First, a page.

Sometimes---more often than I would expect---solving a more general problem is easier yet still gives a complete solution to the original problem. Such is the case here. The problem at hand is equivalent to finding all directed paths of a given length in a graph. What you call routes are formally called paths: a sequence of distinct vertices, each adjacent to the preceding.

Once the data structure is defined as I have done in the procedure below, finding the paths is essentially a one-liner. There's no need to consider special cases like vertices on corners, sides, etc.

**AllPaths:= proc(**

** G::GraphTheory:-Graph**

** ,maxlength::nonnegint:= GraphTheory:-NumberOfVertices(G)**

**)**

**#Returns a table R such that R[k] is a list of all directed paths of length k in G,**

**#where k ranges from 0 to maxlength. G can be directed or undirected.**

**#Each path is represented as a list of vertices.**

**#The algorithm is breadth-first search.**

** uses GT= GraphTheory;**

** local**

** k #current length **

** ,p #current path**

** ,v #current vertex**

** ,V:= GT:-Vertices(G) #constant**

** ,E:= table(V =~ (`{}`@op)~ (GT:-Departures(G))) #constant table of edges**

** ,R:= table([0= `[]`~ (V)]) #Initialize with zero-length paths.**

** ;**

** for k to maxlength do**

** #For each path of length k-1, make all possible 1-vx extensions.**

** R[k]:= [seq](seq([p[], v], v in E[p[-1]] minus {p[]}), p in R[k-1])**

** end do; **

** eval(R) **

**end proc:**

Now apply it to the problem at hand:

**squares:= [seq](seq([i,j], i= 1..4), j= 1..4):**

Name the vertices conveniently.

**V:= (v-> cat(['a','b','c','d'][v[1]], v[2]))~ (squares);**

V := [a1, b1, c1, d1, a2, b2, c2, d2, a3, b3, c3, d3, a4, b4, c4, d4]

**Vsq:= table(V =~ squares):**

Define the edges of the graph. Horizontal, vertical, and diagonal adjacency are all covered by simply saying that the infinity norm of the difference of the points is 1.

**Sq44:= GraphTheory:-Graph(**

select(e-> LinearAlgebra:-Norm(<Vsq[e[1]] - Vsq[e[2]]>) = 1, combinat:-choose({V[]}, 2))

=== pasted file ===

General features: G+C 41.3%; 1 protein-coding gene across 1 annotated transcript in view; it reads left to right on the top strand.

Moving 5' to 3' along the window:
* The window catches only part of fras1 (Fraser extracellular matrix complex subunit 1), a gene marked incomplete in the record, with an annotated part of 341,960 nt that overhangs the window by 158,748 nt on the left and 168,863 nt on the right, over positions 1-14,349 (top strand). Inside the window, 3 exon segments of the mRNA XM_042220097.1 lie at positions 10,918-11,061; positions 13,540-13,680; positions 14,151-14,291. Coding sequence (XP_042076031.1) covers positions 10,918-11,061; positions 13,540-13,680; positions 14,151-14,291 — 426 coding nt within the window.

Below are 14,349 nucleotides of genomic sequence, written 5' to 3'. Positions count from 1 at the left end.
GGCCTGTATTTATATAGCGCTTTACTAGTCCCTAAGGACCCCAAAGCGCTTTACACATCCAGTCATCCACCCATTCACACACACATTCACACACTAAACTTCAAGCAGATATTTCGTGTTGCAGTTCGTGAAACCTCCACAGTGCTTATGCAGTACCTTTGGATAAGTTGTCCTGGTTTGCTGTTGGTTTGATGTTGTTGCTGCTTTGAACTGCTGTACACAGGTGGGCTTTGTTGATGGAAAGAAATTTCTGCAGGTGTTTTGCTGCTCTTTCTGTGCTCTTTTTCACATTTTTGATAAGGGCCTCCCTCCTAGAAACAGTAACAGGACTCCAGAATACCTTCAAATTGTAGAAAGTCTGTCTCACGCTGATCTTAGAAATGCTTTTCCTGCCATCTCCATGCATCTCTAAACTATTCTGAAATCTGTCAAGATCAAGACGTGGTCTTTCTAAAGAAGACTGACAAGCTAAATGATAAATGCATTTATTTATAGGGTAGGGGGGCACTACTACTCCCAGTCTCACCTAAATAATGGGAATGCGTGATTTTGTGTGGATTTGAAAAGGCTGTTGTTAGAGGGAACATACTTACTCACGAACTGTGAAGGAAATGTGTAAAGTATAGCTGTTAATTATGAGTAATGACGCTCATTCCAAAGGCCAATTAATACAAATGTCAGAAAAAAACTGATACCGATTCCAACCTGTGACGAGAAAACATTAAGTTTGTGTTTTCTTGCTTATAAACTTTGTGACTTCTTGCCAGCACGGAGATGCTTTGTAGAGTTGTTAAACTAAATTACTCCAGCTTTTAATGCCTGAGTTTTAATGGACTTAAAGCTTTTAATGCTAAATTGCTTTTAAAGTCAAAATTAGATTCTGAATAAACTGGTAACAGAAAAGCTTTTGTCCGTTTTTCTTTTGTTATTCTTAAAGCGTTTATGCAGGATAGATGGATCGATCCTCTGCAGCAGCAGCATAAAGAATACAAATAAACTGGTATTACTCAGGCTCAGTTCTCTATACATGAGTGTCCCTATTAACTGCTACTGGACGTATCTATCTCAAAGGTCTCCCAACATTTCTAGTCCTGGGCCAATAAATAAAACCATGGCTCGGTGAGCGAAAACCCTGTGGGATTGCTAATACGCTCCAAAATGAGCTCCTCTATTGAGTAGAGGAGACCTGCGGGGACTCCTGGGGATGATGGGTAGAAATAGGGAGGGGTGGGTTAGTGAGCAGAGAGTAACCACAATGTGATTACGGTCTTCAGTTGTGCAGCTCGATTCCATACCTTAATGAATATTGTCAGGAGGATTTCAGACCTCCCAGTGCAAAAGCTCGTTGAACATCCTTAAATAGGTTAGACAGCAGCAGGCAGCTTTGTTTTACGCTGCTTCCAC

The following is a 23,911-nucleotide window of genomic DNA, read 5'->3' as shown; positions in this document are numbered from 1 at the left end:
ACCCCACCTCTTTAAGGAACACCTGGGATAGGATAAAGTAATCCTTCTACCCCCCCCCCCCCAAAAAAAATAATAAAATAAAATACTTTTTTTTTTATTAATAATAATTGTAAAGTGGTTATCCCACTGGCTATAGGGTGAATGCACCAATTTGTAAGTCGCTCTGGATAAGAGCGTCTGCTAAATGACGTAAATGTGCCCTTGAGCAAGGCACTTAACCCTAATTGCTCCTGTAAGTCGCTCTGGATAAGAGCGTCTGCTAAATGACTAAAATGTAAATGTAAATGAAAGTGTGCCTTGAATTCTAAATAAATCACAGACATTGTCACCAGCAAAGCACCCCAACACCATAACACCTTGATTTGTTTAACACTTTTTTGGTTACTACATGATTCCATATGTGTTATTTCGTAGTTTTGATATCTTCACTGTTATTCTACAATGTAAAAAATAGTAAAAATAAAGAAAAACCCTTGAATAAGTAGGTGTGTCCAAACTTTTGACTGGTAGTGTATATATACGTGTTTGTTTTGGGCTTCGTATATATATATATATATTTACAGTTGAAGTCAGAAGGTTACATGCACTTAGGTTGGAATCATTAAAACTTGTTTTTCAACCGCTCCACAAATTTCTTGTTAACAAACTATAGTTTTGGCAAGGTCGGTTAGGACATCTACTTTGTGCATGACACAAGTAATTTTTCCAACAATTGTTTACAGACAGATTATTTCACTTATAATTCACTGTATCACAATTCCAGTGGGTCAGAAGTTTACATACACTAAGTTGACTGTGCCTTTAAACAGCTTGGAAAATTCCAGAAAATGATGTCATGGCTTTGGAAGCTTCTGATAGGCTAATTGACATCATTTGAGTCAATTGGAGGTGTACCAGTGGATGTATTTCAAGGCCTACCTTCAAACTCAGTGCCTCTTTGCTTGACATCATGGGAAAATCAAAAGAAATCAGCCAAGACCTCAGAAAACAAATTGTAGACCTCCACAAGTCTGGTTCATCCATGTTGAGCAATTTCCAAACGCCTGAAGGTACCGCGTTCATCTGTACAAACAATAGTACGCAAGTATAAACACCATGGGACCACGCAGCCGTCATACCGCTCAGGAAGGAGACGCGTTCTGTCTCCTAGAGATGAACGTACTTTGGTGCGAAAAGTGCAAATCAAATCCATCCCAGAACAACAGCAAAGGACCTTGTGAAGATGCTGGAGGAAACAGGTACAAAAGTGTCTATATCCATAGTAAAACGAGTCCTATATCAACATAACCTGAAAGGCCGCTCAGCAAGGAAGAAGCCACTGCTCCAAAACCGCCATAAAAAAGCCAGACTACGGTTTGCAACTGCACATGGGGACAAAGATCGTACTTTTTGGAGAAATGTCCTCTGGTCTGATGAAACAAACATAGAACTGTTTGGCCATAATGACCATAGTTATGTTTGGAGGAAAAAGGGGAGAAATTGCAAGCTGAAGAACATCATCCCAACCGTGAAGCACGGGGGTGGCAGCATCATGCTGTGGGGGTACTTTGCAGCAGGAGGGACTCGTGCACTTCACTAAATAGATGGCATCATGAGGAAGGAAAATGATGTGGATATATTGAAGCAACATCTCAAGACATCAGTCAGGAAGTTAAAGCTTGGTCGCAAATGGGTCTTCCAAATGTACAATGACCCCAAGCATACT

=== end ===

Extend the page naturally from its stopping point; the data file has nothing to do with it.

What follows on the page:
):

Generate the paths and time it.

**CodeTools:-Usage(assign(Pths, AllPaths(Sq44, 6))):**

memory used=11.31MiB, alloc change=4.27MiB, cpu time=219.00ms, real time=210.00ms

Explore the results a bit.

**nops(Pths[6]);**

68272

Get a well-distributed sample of the paths.

**Samp:= [seq](Pths[6][2^k], k= 1..16);**

Samp := [[a1, a2, a3, a4, b3, b2, c1], [a1, a2, a3, a4, b3, b2, c3], [a1, a2, a3, a4, b3, c2, b2], [a1, a2, a3, a4, b3, c3, c2], [a1, a2, a3, a4, b4, c3, c4], [a1, a2, a3, b2, b3, c3, d4], [a1, a2, a3, b2, c3, d3, c4], [a1, a2, a3, b4, c3, b3, c4], [a1, a2, b1, c2, c3, b4, a3], [a1, a2, b3, b4, a3, b2, c2], [a1, b1, c1, c2, d3, c3, b3], [a2, a1, b2, a3, b3, c2, d1], [a2, b3, c3, d2, c1, c2, b2], [a4, b4, c3, c2, b1, c1, b2], [b4, c3, d2, c1, b1, a2, a1], [d4, c3, d2, c2, b3, b4, a3]]

Develop a few tools for visualizing the paths.

To center a vertex in its square:

**pt:= v-> Vsq[v] -~ 1/2:**

Background to plot on:

**grid:= plot(0, view= [0..4, 0..4], gridlines, scaling= constrained):**

**pathplot:= p->**

plots:-display(

grid

,plot(

[[pt](p[1]), [pt](p[-1]), pt~(p)]

,style= [point, point, line], color= [green, red, yellow]

,symbol= diamond, symbolsize= 30

)

)

:

And finally here are the 16 sample paths:

**plots:-display(Matrix(4,4, pathplot~ (Samp)));**

(Sorry, I don't know how to upload an array of plots. If you execute the above code yourself, you will get a 4x4 array of plots---one for each of the sample paths.)